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December 22, 2000


The opinion of the court was delivered by: Hamilton, U.S. District Judge.


The motion of defendants The Object People, Inc. and The Object People (U.S.) Inc. (collectively referred to as "defendants" or "TOP") for summary judgment came on for hearing on December 13, 2000, before this court, the Honorable Phyllis J. Hamilton presiding. Defendants appeared by their counsel Michael J. Bettinger. Plaintiff Persistence Software, Inc. ("Persistence") appeared by its counsel L.J. Chris Martiniak. Having carefully reviewed the parties' papers and considered their arguments and the relevant legal authority, and good cause appearing, the court hereby GRANTS summary judgment for the reasons stated below.


The present case stems from alleged patent infringement. Persistence alleges that defendants infringed a number of its software patents. Specifically, Persistence alleges that defendants infringed United States Patent No. 5,615,362 ("the '362 patent") and United States Patent No. 5,706,506 ("the '506 patent").*fn1 Both patents are entitled "Method and Apparatus for Managing Relational Data in an Object Cache." The '362 patent contains at least 11 claims, numbers 1-7 and 11 are at issue in the present litigation. The '506 patent contains at least 14 claims, numbers 1, 4, 6 and 12-14 are at issue in the present litigation.

The software at issue in the subject patents provides a method and an apparatus for accessing and managing information stored in relational databases while using object-oriented applications. Object-oriented applications, such as reservation programs for airlines, are software programs that use objects containing both data (e.g., a passenger's name) and the functional behavior to be performed by the application (e.g., seat booking). Prior to the developments contained in the subject inventions, users of object-oriented applications were not able to access data stored in relational databases and were not able to store the data used in the programs in relational databases.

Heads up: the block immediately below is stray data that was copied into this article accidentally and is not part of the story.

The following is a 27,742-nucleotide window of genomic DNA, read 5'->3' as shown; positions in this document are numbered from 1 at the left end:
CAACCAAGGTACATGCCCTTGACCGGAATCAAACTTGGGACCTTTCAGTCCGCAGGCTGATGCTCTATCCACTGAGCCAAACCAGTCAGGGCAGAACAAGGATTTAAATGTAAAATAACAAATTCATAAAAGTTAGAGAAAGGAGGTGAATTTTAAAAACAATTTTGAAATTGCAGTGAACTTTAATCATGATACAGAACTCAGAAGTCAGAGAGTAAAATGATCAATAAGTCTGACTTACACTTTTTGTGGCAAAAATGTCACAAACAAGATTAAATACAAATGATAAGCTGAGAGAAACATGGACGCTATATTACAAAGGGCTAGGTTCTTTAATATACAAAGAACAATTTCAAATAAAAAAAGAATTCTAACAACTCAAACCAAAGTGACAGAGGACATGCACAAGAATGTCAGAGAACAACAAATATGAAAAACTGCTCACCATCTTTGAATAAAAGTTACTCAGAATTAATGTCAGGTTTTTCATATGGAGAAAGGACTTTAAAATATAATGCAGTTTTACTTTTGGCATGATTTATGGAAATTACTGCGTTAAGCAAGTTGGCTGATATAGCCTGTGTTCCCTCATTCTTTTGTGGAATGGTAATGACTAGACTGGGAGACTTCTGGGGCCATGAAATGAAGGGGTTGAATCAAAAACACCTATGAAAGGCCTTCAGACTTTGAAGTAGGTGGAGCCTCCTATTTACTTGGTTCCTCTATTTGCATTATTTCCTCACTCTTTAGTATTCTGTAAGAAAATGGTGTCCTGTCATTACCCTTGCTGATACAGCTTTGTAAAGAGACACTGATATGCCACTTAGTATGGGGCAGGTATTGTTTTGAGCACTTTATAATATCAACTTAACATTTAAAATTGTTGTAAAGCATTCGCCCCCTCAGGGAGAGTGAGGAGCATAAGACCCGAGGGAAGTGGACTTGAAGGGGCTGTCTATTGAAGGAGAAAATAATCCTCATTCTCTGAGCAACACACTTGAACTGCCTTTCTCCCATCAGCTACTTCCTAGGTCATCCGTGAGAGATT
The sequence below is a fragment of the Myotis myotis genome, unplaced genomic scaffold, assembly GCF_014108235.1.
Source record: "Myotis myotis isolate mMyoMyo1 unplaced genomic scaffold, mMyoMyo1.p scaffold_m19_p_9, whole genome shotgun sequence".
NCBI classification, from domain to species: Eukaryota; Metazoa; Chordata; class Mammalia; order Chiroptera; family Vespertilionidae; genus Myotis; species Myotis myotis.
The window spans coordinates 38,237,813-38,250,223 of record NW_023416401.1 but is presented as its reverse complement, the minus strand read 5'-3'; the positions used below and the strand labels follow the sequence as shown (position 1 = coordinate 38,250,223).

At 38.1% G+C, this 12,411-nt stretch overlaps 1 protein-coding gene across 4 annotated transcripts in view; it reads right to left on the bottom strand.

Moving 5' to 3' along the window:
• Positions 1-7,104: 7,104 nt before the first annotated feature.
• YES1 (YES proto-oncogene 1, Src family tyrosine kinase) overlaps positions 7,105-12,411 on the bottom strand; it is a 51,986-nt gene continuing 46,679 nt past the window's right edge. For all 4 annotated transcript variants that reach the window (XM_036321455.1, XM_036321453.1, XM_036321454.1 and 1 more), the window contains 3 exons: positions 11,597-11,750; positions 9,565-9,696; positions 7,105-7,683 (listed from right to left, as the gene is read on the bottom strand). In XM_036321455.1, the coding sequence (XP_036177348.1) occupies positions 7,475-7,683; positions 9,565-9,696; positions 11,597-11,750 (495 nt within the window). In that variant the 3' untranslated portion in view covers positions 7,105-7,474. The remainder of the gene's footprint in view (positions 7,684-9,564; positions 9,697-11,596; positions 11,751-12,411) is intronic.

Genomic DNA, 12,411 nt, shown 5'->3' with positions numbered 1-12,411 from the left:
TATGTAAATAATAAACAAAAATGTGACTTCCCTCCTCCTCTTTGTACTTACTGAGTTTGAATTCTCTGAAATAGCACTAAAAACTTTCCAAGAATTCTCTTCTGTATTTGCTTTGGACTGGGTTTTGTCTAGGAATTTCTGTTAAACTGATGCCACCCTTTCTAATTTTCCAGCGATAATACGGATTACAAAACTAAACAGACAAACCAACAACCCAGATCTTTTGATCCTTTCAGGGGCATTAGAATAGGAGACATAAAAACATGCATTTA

In the Spring of 1990, Brian Skinner, a computer programer working for Light. house Design ("Lighthouse"), designed software program that provided a system which enabled users of object-oriented applications to store and access the data used in said applications in relational databases. The software program was called "Exploder." Shortly thereafter, Skinner left Lighthouse. Lighthouse, however, retained the Exploder.

In early 1991, Nippon Steel Corporation ("Nippon") offered to make an investment in the Exploder. As a result, Jonathon Schwartz, Lighthouse's founder, Chris Keene, Derek Henninger, and Richard Jensen formed Persistence (initially named Fulcrum Innovations, Inc.) to "commercialize the Exploder prototype."

Shortly thereafter, Chris Keene contacted Skinner to help translate the program from the computer language Objective-C to C ; the latter is compatible with the Sun workstation. The translation was completed around November of 1991. While the Exploder software was now in C , no design changes were made. Accordingly, the translated Exploder was the same as the original Exploder created by Skinner.